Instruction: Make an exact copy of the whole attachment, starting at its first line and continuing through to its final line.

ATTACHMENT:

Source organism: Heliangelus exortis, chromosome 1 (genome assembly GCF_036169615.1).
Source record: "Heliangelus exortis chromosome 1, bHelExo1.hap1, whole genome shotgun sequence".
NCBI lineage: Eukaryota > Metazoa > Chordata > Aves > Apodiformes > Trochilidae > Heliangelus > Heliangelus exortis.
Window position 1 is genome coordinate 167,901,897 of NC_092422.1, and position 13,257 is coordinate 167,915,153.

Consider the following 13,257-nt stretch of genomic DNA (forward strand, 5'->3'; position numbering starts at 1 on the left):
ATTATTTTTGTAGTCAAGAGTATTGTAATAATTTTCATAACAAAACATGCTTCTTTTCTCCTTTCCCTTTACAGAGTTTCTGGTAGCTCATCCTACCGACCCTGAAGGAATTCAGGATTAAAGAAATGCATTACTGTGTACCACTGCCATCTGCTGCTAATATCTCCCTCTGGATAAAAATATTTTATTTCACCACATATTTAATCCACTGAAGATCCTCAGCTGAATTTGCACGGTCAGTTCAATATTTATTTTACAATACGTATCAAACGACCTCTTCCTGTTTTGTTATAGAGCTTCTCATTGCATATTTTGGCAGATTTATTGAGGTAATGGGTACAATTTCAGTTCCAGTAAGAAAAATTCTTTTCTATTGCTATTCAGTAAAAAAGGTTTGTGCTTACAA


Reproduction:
Source organism: Heliangelus exortis, chromosome 1 (genome assembly GCF_036169615.1).
Source record: "Heliangelus exortis chromosome 1, bHelExo1.hap1, whole genome shotgun sequence".
NCBI lineage: Eukaryota > Metazoa > Chordata > Aves > Apodiformes > Trochilidae > Heliangelus > Heliangelus exortis.
Window position 1 is genome coordinate 167,901,897 of NC_092422.1, and position 13,257 is coordinate 167,915,153.

Consider the following 13,257-nt stretch of genomic DNA (forward strand, 5'->3'; position numbering starts at 1 on the left):
ATTATTTTTGTAGTCAAGAGTATTGTAATAATTTTCATAACAAAACATGCTTCTTTTCTCCTTTCCCTTTACAGAGTTTCTGGTAGCTCATCCTACCGACCCTGAAGGAATTCAGGATTAAAGAAATGCATTACTGTGTACCACTGCCATCTGCTGCTAATATCTCCCTCTGGATAAAAATATTTTATTTCACCACATATTTAATCCACTGAAGATCCTCAGCTGAATTTGCACGGTCAGTTCAATATTTATTTTACAATACGTATCAAACGACCTCTTCCTGTTTTGTTATAGAGCTTCTCATTGCATATTTTGGCAGATTTATTGAGGTAATGGGTACAATTTCAGTTCCAGTAAGAAAAATTCTTTTCTATTGCTATTCAGTAAAAAAGGTTTGTGCTTACAA